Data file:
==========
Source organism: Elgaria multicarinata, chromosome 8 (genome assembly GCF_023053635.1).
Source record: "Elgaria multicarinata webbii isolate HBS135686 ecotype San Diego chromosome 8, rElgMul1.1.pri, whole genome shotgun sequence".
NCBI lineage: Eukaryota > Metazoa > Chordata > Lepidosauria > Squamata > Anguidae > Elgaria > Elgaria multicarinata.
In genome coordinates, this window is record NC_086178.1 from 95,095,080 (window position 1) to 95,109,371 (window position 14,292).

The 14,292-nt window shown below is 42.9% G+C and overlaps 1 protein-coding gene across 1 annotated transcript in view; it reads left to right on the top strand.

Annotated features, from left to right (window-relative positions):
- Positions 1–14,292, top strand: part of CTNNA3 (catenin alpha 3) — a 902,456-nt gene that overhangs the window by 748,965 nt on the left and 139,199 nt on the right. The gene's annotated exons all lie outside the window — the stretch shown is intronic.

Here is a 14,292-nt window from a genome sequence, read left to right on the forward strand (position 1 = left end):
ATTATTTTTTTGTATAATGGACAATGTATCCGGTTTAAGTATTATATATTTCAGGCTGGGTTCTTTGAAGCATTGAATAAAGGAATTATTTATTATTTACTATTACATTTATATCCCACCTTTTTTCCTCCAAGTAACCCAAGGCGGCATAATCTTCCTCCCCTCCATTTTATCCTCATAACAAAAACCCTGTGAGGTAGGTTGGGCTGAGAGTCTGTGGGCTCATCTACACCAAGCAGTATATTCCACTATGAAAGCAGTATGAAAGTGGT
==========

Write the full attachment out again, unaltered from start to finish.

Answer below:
Source organism: Elgaria multicarinata, chromosome 8 (genome assembly GCF_023053635.1).
Source record: "Elgaria multicarinata webbii isolate HBS135686 ecotype San Diego chromosome 8, rElgMul1.1.pri, whole genome shotgun sequence".
NCBI lineage: Eukaryota > Metazoa > Chordata > Lepidosauria > Squamata > Anguidae > Elgaria > Elgaria multicarinata.
In genome coordinates, this window is record NC_086178.1 from 95,095,080 (window position 1) to 95,109,371 (window position 14,292).

The 14,292-nt window shown below is 42.9% G+C and overlaps 1 protein-coding gene across 1 annotated transcript in view; it reads left to right on the top strand.

Annotated features, from left to right (window-relative positions):
- Positions 1–14,292, top strand: part of CTNNA3 (catenin alpha 3) — a 902,456-nt gene that overhangs the window by 748,965 nt on the left and 139,199 nt on the right. The gene's annotated exons all lie outside the window — the stretch shown is intronic.

Here is a 14,292-nt window from a genome sequence, read left to right on the forward strand (position 1 = left end):
ATTATTTTTTTGTATAATGGACAATGTATCCGGTTTAAGTATTATATATTTCAGGCTGGGTTCTTTGAAGCATTGAATAAAGGAATTATTTATTATTTACTATTACATTTATATCCCACCTTTTTTCCTCCAAGTAACCCAAGGCGGCATAATCTTCCTCCCCTCCATTTTATCCTCATAACAAAAACCCTGTGAGGTAGGTTGGGCTGAGAGTCTGTGGGCTCATCTACACCAAGCAGTATATTCCACTATGAAAGCAGTATGAAAGTGGT